Brexit – Where Do We Stand Now?


08 September 2016
On 23 June 2016 the British electorate voted for the UK to leave the EU. The “British electorate” in this case was not quite as British as one might think: due to the intricacies of the history of the British Empire, not only British citizens but also Irish nationals and Commonwealth nationals had the right to vote - but not EU and EEA nationals (unless they were Irish or had some suitable dual nationality).

One can imagine that if European nationals had been able to vote the figures would have been somewhat different but, be this as it may, the vote was sufficiently decisive. Under the rules made for the referendum a simple majority was enough to determine the result. So, in theory, a single vote would have been enough to determine the UK’s political future - an arresting thought but, in the event, one that was not tested, although the result was fairly narrow (52% to 48%).

So when the results came through it seemed that the UK was definitely on its way out of the EU in due course. But, subsequently, distinguished legal opinion argued that things were not that simple. Distinguished legal opinion took the view that before the UK Government could trigger the part of European law (Article 50 of the Lisbon Treaty) that would begin the process of disengagement from the EU it would need the agreement of the Westminster Parliament. Distinguished legal opinion was joined by distinguished political opinion in the form of, amongst others, ex-Prime Minister Tony Blair and ex-Deputy Prime Minister Michael (Lord) Heseltine).

But the current Prime Minster Theresa May (who, it is worth noting, wanted to UK to remain in the EU, not to leave) has been very clear in her view on this. As she succinctly put it, “Brexit means Brexit”, and as far as she is concerned - and apparently she is fortified by legal advice of her own - the Government can and will at some point in the near future trigger Article 50 and the UK will then be on the route to leaving the EU, possibly at some point in 2019.

One thing about this situation is clear. If the Government does indeed try to trigger Article 50 without the agreement of Parliament it is highly likely that this will challenged in the courts by frustrated Remainers. Remainers are well aware that a large majority of MPs in the House of Commons are in favour of remaining.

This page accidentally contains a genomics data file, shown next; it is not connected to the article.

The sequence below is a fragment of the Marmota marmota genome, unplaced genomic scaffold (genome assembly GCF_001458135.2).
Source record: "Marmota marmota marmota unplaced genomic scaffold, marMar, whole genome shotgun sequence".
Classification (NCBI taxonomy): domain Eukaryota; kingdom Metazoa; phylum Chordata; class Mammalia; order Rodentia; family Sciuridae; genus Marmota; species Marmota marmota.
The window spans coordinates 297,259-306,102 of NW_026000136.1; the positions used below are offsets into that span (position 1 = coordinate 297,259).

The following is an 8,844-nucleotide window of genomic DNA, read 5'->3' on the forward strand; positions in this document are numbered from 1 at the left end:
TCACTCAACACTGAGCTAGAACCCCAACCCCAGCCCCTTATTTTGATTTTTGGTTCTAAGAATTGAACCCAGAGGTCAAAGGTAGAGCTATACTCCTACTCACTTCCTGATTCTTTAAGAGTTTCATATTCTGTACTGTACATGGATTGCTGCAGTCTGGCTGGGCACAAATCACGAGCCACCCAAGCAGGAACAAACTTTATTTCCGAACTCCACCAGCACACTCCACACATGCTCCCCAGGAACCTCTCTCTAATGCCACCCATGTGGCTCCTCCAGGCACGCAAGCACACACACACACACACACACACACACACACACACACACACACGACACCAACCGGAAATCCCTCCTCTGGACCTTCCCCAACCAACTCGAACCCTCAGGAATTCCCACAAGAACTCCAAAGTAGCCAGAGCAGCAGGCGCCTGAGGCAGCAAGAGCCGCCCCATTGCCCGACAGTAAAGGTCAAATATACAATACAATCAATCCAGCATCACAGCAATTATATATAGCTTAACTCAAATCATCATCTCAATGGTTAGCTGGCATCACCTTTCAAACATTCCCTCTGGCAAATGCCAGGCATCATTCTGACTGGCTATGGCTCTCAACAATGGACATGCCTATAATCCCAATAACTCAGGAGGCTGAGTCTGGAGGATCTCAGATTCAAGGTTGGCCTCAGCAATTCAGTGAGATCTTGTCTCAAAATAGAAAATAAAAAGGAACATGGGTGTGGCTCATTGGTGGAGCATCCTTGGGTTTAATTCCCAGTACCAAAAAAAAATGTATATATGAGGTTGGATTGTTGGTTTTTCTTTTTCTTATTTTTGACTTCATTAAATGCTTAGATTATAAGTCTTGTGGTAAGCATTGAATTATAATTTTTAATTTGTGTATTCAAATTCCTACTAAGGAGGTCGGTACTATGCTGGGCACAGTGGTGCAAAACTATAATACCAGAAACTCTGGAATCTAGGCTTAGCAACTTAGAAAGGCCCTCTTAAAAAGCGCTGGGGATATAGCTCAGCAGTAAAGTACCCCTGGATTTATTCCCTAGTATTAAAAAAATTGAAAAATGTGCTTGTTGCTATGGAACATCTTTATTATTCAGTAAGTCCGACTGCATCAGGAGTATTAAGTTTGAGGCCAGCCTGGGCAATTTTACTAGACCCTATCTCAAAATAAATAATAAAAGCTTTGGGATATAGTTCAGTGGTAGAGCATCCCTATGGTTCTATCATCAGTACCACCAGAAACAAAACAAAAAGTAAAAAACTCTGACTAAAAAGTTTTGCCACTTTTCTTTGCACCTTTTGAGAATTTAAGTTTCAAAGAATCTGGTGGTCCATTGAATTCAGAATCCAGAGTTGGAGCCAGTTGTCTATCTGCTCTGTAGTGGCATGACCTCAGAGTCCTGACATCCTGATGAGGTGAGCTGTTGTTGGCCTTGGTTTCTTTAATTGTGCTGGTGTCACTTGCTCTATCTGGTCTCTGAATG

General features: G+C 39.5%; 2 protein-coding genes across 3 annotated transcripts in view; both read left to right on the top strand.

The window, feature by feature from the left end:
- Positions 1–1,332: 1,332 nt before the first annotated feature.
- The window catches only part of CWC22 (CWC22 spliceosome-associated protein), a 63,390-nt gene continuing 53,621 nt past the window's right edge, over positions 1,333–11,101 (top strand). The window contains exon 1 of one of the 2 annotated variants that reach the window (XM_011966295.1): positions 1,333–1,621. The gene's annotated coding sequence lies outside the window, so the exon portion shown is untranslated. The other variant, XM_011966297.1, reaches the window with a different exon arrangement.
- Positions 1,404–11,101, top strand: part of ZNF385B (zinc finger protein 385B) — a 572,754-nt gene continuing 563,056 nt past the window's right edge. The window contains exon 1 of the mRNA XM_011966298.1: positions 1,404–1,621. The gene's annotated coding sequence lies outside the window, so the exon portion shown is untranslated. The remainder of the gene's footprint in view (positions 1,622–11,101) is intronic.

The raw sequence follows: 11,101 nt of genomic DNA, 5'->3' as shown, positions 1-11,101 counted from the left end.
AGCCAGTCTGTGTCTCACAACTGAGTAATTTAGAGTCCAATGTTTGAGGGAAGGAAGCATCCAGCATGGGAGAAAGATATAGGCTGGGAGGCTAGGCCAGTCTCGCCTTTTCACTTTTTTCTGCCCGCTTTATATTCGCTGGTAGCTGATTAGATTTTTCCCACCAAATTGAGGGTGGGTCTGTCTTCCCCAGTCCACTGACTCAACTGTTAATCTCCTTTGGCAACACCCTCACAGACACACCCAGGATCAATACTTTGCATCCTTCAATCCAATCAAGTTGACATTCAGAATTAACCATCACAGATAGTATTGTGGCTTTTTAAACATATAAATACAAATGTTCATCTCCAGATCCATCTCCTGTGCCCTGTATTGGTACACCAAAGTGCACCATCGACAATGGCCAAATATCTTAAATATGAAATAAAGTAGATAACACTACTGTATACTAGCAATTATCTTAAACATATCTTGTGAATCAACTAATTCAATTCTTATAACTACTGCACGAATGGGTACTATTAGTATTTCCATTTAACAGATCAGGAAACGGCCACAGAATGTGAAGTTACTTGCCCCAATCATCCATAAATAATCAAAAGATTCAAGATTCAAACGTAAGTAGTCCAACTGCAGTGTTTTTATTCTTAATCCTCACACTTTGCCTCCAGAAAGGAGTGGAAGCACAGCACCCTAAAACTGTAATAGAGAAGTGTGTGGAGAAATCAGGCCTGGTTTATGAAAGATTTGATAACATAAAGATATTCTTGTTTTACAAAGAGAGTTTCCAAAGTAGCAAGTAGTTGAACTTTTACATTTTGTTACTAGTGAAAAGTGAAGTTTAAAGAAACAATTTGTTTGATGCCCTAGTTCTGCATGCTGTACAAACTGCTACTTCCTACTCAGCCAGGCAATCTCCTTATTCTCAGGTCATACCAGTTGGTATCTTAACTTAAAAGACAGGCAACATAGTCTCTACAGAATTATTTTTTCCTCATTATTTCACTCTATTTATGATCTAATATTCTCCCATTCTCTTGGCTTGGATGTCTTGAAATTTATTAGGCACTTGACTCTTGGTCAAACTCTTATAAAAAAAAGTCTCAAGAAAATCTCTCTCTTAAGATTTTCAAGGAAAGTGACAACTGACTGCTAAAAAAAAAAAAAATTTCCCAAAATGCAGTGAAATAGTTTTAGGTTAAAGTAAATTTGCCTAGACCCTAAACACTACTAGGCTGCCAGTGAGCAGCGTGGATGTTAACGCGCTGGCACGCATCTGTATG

And, supposing that there was a vote in Parliament about Brexit, would MPs really have to nerve to overturn the clearly expressed wishes of the electorate? It is very difficult to judge.

So where does this confusing situation leave us? If the issue did come up before the courts what sort of decision are they likely to make? The courts in this country generally do not “do politics”; they shy away from getting involved in issues which are within the sphere of Government political decision-making. But this situation is an unusual one: the decision to leave the EU was made by the electorate, not by the Government. There are no obvious constitutional rules that cover this situation and no constitutional rules that say a decision made in a referendum is legally binding on the Government. If this matter does come before the courts they will, effectively, have to create new law. And, if the issue does ultimately come before Parliament, what decision is Parliament likely to make?

The future is thus uncertain, and we believe that the only sensible course at the moment is to assume that Brexit is going to happen, and to prepare for it. It is important to bear in mind that the timescale for Brexit is going to be long, and it is unlikely to be completed until 2019 or even later. We tend therefore to envisage that the immigration status of EEA nationals in the UK (and the immigration status of Turkish nationals under the Ankara Agreement, which is a European agreement) may be safe for the time being.

But this is no more than an educated guess and we would advise anybody who is thinking of acquiring immigration status under European law to act rather than to delay. If Brexit does happen it is not possible to predict exactly what will happen to European immigration status in the UK over the next couple of years or so, and it will be wise to take no chances.


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